Engineering students take close look at St. Louis community

McKelvey Engineering students learn what it means to be “In St. Louis, For St. Louis”

Rob Levy 
Students in the Engineers in the Community course visit the Griot Museum of Black History in St. Louis as part of their spring break immersion through various sites in St. Louis. (Credit: Tucker Krone)
Students in the Engineers in the Community course visit the Griot Museum of Black History in St. Louis as part of their spring break immersion through various sites in St. Louis. (Credit: Tucker Krone)

Students in Tucker Krone’s class in the McKelvey School of Engineering at Washington University in St. Louis didn’t spend their spring break on the beach or ski slopes. They stayed in St. Louis visiting with various organizations throughout the community that brought them new perspectives on many of the social issues they will grapple with in their career.

The community-engaged course Krone teaches, “Engineers in the Community,” covers the content of the course sequence that includes “Engineering Ethics,” “Engineering Leadership and Team Building,” and “Conflict Management and Negotiation.” 

“The course gives engineering students a combination of civics lessons, community empowerment and diversity education,” Krone said. “It is coded as a social science, but we try to weave through the idea of what does community mean?”

For the “Engineers in the Community” students interacted with representatives from local nonprofit organizations, including EarthDance Organic Farm in Ferguson, Arch City Defenders, Integrated Health, the Delmar Divine and the Ferguson Community Empowerment Center. These and other nonprofits partnered with the class to complete projects.

The immersion experience began with a bus tour of St. Louis, led by Robert Hansman, an activist and associate professor of architecture at WashU. Using more than two decades experience working in the city, his cultural, social and historical knowledge was shared with visitors as they traveled to a wide range of locations throughout St. Louis. The tours teach passengers about racial equity by visiting various organizations, neighborhoods, museums and historic sites.

Students also visited the George B. Vashon Museum of African American History and the and Griot Museum of Black History, each of which framed St. Louis’ history with stories of the politicians, scientists, athletes, and media personalities who made an impact.

In addition, students also got to experience some local delicacies from Crown Candy Kitchen, Balkan Treat Box, Deli Divine and Earthbound Brewery.

Following the immersion week, students will give video presentations of their projects related to the nonprofits. 

“The course is special because our engineering students get out of dark basements doing problem sets or working on coding projects and engaging with St. Louis beyond the Delmar Loop. They get to see places that they do not normally get to,” said Krone, who earned a bachelor’s degree in biomedical engineering in 2012 from the Engineering school at WashU.

Krone also cited a memorable experience the group had while visiting the Ferguson Community Empowerment Center.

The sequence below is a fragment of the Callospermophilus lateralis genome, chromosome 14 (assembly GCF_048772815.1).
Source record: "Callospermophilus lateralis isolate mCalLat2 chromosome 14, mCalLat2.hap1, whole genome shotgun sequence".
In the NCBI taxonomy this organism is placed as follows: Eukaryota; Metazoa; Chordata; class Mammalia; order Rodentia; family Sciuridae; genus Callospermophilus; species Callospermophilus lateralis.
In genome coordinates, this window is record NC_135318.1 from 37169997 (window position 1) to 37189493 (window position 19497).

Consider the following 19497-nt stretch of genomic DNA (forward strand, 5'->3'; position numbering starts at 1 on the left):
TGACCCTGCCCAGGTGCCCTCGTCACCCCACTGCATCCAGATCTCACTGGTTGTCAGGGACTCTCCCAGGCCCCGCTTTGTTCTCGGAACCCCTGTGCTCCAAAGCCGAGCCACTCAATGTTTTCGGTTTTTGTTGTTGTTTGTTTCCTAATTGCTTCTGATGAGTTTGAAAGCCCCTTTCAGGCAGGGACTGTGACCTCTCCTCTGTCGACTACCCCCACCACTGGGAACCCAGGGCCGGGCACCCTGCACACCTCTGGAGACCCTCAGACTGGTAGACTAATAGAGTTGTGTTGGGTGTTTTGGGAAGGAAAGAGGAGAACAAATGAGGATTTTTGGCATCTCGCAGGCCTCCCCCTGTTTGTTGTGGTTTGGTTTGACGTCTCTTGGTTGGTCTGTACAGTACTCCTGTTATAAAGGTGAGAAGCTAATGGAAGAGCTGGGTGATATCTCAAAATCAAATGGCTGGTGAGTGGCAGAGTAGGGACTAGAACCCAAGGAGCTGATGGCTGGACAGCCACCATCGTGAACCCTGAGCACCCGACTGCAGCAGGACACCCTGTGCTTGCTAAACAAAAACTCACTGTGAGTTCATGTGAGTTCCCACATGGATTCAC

“We had an awe-inspiring surprise visit from Michael Brown's father, Michael Brown Sr.,” Krone said. “It was amazing to hear from him. It was completely unplanned.”

The inspiration Krone experienced was shared by his students, including Farruh Nabiyev, a dual-degree student majoring in environmental engineering.

“As a human being it’s important to keep your humanity,” Nabiyev said. “However, as engineering students we are exposed to heavy amounts of facts and objective truths formed by numbers and figures. Through the STEM education process, we lose that human perspective. This class made me realize that it’s important to keep the surrounding community in mind, and the work we are doing will always affect people.”

Nick Harris, a junior majoring in mechanical engineering, reflected on his experiences.

“The most meaningful part of the class has been meeting the people who live here in St. Louis and hearing their stories,” Harris said. “I did not know much about the areas we visited, and that has changed. Knowing the pain and hope that people have, the course has given to me understanding the importance of building with the people affected in mind.”

Mercy Olatunde, a junior majoring in computer science, said she came away with some new ideas, as well.

“The most meaningful thing I learned was that the decisions engineers make have a profound impact on people's lives,” Olatunde said. “Also, being inclusive to individuals with nontraditional paths to college and effectively communicating the problem, needs and proposed solutions were emphasized.” 

For Krone, “Engineers in the Community” is a personal mission to educate future engineers and build better communities.

“There are a lot of stigmas about these communities,” Krone said. “When you go there, you realize it just about meeting a bunch of nice people. Sometimes, they haven't had access to the same resources as other parts of the city, but recognizing their agency and why they love where they live and why is important. It is about demystifying these neighborhoods and showcasing the humanity of the people who live and work there.”

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